Oct. 08–Current plan
The state’s wolf management plan, adopted in 2011, says that wolves will remain a protected species in Washington until at least 15 breeding pairs are documented for three years. The pairs must be geographically dispersed.
A tense summer between ranchers and wolves led to a packed crowd Tuesday night in Colville at a public meeting with Washington Department of Fish and Wildlife Director Phil Anderson.
One by one, people took the microphone to talk about the events of a grazing season where 33 sheep were killed or injured and a cow and calf were killed.
The comments had a common thread: Many Washington residents want wolves, but the ranchers and other residents of rural northeast Washington are the ones living with the impacts of the fast-growing wolf population, audience members said.
Twelve of the state’s 15 wolf packs are clustered in the northeast corner of the state.
“There isn’t any place in northeast Washington were you can go where there aren’t wolves,” said Dave Dashiell, whose 1,800 head of sheep sustained repeated attacks in August from the Huckleberry Pack. “What about next year? … It’s pretty tough to outrun a wolf pack with a band of sheep.”
“If it’s a question of wolf recovery, northeast Washington is already there and then some,” said Don Dashiell, a Stevens County commissioner and Dave Dashiell’s brother. “We feel like we’re not only recovered, we’re saturated.”
The four-hour meeting drew heated testimony, with some livestock producers telling Department of Fish and Wildlife officials that they couldn’t see any way for wolves and livestock to coexist. Others said the department lost credibility with ranchers over recent handling of the wolf attacks, which didn’t stop until Dave Dashiell moved his flock of sheep off the private pasture where it was grazing.
“I can’t put myself in your shoes,” Anderson told the standing-room-only crowd. “I do know the impact of wolves has been … severe on some. … I know there’s concern about your ability to carry on your way of life.”
Anderson told the audience Fish and Wildlife put a lot of resources into trying to stop the sheep kills, including about $52,000 worth of lethal and nonlethal measures. Department officials, using night goggles, were trying to shoot the wolves to deter the attacks at daybreak. During the attacks, Dave Dashiell and his employees also were authorized to shoot any wolves they saw in the area, Anderson said. But neither the state nor the sheepherders were successful.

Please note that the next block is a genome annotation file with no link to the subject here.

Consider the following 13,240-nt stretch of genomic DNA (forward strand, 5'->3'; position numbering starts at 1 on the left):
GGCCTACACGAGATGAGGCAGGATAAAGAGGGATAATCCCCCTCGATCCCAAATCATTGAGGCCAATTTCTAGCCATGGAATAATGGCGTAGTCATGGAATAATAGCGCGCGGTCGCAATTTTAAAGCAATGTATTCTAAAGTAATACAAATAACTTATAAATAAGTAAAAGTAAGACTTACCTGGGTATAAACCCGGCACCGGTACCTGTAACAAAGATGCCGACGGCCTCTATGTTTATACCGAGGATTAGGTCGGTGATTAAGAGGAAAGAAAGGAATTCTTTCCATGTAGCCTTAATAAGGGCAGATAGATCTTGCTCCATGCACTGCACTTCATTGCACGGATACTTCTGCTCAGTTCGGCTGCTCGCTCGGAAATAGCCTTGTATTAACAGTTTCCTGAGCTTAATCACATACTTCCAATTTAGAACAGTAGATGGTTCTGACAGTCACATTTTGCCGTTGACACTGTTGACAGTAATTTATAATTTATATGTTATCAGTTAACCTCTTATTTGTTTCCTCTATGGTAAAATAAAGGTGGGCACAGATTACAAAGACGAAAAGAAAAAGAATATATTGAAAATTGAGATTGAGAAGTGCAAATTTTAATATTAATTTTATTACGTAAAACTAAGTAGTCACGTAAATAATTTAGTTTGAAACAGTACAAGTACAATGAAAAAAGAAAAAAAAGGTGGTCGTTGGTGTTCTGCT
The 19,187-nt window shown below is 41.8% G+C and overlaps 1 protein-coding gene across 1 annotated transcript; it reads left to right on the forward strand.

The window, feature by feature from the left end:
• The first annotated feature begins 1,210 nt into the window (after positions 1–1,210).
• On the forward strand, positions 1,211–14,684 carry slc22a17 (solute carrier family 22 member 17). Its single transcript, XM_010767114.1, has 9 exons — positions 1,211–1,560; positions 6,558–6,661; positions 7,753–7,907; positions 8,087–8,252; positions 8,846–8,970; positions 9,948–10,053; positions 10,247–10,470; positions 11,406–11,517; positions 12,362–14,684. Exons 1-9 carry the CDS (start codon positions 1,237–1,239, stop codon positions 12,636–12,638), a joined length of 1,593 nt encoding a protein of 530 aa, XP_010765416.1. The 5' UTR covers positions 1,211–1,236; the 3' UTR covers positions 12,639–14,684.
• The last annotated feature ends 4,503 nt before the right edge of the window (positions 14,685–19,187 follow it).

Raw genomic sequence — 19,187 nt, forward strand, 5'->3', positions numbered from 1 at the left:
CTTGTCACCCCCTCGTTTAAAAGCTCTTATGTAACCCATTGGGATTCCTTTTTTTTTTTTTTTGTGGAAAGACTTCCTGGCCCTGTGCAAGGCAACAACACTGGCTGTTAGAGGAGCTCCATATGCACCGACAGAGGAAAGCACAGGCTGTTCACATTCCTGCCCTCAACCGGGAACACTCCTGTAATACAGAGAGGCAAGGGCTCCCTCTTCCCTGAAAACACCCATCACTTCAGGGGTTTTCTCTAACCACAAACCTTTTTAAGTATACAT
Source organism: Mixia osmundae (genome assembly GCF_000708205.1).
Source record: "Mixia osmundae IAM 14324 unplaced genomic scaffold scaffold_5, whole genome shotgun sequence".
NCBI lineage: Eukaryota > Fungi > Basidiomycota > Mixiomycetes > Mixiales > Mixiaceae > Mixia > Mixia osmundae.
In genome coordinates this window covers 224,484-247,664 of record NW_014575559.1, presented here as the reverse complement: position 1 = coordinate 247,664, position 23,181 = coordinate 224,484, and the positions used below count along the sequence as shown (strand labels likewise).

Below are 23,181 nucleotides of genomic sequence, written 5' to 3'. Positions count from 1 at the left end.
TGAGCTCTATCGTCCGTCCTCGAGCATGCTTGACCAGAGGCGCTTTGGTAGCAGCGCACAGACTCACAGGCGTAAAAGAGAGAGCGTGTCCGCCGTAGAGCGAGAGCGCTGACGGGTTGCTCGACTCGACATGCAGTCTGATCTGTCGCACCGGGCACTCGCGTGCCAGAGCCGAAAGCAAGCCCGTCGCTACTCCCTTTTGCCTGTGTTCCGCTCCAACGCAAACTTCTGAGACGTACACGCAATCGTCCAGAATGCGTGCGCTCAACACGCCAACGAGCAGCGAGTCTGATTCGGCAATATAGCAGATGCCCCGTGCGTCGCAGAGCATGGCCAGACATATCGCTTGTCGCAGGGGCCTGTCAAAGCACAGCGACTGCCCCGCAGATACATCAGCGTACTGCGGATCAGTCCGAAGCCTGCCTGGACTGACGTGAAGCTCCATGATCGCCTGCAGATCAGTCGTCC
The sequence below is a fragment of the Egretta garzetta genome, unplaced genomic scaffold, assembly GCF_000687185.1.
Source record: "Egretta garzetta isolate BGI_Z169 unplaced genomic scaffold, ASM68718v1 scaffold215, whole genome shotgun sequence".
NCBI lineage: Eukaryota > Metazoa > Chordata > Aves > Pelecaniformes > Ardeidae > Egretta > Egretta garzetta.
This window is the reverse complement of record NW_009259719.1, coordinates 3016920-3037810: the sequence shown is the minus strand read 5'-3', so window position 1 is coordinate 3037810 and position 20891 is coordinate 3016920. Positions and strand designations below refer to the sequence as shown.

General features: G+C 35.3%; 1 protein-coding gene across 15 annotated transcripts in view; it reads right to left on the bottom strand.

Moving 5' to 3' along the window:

A government marksman later shot the Huckleberry Pack’s breeding female from the air. “We got them slowed down, we couldn’t get them stopped,” Anderson said of the wolf attacks.
The sheep attacks in August were part of a series of events that have caused tempers to flare on all sides. While some ranchers wanted the state to kill more wolves from the Huckleberry Pack, pro-wolf advocates were angry that a breeding female was killed.
In September, wolves from the Profanity Peak pack killed a cow and a calf on a Forest Service allotment in Ferry County.
And Fish and Wildlife officials announced last week that they plan to capture a female wolf from the Ruby Creek pack that has been hanging around houses and dogs. She’ll be shipped to a wildlife center in Western Washington.
Since the sheep attacks, Stevens County commissioners have adopted a resolution saying residents have the right to kill wolves that are threatening people or property, or are a perceived threat. Anderson has written commissioners asking that they rescind the resolution. But commissioners chose to let the resolution stand, Don Dashiell said.
Audience comments also focused on the state’s wolf management plan, adopted in 2011. The plan says that wolves will remain a protected species in Washington until at least 15 breeding pairs of wolves are documented across the state for three years. The pairs must be geographically dispersed, so there are breeding pairs in Eastern Washington, north-central Washington and a zone that includes the south Cascades and Western Washington.
Achieving that type of wolf dispersal across Washington will probably take about seven more years, said Nate Pamplin, the department’s wildlife program director.
Audience members urged Fish and Wildlife officials to move faster, relaxing state protection for wolves in Eastern Washington. In the eastern third of the state, wolves have been delisted by the federal government. They remain federally protected in the western two-thirds of the state.
“There are a lot of fine men here who would sign up for (hunting) tags — for the price of a bullet — to manage wolves,” said Denise Rogers, a real estate broker from Colville, drawing a laugh from the crowd.
Others suggested transplanting wolves from northeast Washington to other parts of the state. “Trap them and transplant them to Western Washington,” one woman said, to audience cheers.
Relocating wolves would be a costly endeavor, requiring federal and state review, said Steve Pozzanghera, the department’s eastern regional director.
Anderson told ranchers that the state will continue to work with them, including developing a plan for the next grazing season.
“We’re going to recover wolves,” he said. “We’re going to do it in a manner that minimizes livestock losses.”
It won’t be easy, state officials acknowledged.
“We know, looking at other states, that about 20 percent of wolf packs have trouble with livestock,” Pamplin said.
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